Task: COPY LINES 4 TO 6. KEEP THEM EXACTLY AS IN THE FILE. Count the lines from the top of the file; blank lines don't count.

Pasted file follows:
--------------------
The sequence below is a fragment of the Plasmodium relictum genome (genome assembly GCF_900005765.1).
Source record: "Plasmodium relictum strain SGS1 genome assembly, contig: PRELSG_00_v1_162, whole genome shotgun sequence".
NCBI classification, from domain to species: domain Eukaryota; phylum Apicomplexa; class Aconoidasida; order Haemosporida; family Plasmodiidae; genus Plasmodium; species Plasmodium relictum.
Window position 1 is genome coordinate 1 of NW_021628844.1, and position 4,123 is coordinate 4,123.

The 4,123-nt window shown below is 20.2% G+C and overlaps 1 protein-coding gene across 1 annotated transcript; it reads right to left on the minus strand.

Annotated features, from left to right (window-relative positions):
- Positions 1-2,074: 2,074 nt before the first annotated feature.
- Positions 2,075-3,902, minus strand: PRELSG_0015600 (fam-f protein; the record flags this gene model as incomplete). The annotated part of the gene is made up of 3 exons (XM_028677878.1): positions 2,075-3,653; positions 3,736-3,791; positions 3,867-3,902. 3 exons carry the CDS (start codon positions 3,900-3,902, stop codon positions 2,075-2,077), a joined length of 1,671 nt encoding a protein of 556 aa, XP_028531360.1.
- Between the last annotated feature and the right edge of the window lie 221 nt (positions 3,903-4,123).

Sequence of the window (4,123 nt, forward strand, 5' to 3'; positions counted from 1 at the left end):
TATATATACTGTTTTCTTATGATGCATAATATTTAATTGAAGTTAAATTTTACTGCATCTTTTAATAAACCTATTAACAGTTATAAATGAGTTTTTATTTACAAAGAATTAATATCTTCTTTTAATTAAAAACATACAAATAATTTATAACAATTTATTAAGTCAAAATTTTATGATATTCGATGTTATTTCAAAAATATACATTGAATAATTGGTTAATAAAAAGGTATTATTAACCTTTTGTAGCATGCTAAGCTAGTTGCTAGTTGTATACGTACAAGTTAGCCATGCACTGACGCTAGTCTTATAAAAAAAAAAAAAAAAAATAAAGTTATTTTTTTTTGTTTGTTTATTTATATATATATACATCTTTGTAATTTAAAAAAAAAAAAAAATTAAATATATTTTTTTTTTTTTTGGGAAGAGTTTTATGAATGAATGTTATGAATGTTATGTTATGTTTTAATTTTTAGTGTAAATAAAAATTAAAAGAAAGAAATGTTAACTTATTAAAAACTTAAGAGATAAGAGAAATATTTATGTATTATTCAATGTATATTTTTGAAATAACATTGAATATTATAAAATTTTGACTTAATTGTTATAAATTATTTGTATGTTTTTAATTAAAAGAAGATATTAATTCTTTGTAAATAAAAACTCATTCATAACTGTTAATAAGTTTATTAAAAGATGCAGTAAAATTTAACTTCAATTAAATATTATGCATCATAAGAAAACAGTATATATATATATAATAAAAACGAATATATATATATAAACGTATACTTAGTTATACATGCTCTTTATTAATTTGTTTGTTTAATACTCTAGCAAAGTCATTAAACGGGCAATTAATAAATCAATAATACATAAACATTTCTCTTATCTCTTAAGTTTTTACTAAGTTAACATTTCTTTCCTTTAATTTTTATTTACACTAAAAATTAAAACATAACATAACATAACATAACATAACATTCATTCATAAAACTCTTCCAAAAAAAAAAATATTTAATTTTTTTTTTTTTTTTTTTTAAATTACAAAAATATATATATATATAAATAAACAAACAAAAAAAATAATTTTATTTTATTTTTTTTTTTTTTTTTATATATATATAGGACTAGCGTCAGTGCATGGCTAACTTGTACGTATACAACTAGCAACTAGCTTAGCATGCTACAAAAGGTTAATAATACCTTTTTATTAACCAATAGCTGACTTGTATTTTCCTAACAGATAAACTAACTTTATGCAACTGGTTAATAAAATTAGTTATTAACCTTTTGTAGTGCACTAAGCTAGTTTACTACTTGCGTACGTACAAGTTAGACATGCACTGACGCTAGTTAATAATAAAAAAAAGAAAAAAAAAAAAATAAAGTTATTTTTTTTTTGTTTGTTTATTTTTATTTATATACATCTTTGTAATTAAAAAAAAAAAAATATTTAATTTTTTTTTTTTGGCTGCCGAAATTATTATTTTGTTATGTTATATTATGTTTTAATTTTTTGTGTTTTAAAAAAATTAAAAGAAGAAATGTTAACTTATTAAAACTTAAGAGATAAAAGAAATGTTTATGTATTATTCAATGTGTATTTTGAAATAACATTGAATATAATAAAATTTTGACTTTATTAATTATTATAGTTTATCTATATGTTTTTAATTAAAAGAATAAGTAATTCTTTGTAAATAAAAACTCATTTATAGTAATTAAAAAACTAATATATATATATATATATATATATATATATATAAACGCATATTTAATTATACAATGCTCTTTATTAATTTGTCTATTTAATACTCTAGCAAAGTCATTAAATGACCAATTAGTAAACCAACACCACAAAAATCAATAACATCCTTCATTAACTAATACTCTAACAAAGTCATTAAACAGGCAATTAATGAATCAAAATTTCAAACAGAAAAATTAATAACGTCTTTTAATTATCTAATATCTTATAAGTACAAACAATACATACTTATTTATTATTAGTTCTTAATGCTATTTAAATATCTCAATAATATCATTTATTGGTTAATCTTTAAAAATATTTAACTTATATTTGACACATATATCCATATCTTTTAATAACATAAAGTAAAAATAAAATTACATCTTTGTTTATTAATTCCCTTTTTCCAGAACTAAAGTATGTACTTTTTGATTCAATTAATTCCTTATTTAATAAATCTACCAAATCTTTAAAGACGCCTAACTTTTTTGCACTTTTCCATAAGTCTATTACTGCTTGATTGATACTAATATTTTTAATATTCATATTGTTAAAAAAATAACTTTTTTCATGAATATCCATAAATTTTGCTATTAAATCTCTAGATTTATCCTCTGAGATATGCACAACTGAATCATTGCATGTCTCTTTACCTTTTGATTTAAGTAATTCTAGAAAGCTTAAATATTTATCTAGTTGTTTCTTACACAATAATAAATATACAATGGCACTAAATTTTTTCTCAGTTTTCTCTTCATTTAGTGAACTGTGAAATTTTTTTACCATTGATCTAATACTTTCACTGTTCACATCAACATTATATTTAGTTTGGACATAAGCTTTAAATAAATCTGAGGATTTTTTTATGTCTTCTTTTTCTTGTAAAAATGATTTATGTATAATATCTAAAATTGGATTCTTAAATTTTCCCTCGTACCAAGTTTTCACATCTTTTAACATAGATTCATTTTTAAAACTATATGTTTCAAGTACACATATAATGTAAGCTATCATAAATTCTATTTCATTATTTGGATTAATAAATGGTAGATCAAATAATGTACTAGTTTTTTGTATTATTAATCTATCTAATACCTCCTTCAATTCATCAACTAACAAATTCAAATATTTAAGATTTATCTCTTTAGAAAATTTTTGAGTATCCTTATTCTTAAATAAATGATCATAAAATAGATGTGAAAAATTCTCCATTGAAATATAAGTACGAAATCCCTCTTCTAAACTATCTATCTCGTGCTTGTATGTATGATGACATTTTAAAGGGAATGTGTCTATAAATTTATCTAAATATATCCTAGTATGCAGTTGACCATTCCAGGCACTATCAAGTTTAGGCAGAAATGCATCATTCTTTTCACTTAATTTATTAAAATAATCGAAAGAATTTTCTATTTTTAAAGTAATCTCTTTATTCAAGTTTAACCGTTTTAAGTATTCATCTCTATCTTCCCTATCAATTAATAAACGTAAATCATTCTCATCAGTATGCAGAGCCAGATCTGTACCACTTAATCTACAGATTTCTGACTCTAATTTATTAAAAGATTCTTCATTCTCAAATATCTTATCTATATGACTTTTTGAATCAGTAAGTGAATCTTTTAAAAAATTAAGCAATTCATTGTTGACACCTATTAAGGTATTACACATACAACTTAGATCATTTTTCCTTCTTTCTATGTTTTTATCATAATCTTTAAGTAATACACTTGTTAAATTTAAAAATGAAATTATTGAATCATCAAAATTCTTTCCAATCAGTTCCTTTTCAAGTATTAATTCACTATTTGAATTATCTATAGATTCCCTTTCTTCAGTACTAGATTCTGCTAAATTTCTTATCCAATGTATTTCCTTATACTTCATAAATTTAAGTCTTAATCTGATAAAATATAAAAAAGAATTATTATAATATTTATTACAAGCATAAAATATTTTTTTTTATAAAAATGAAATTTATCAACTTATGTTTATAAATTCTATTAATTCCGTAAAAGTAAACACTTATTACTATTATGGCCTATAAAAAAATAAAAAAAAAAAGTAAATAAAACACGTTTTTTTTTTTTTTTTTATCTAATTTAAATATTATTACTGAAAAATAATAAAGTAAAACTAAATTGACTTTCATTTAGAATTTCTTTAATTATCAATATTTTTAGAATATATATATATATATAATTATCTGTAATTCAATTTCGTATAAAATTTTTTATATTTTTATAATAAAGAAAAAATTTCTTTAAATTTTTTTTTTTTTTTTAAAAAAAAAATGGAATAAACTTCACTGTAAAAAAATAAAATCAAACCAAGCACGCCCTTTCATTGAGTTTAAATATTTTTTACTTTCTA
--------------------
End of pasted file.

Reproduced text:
Window position 1 is genome coordinate 1 of NW_021628844.1, and position 4,123 is coordinate 4,123.

The 4,123-nt window shown below is 20.2% G+C and overlaps 1 protein-coding gene across 1 annotated transcript; it reads right to left on the minus strand.

Annotated features, from left to right (window-relative positions):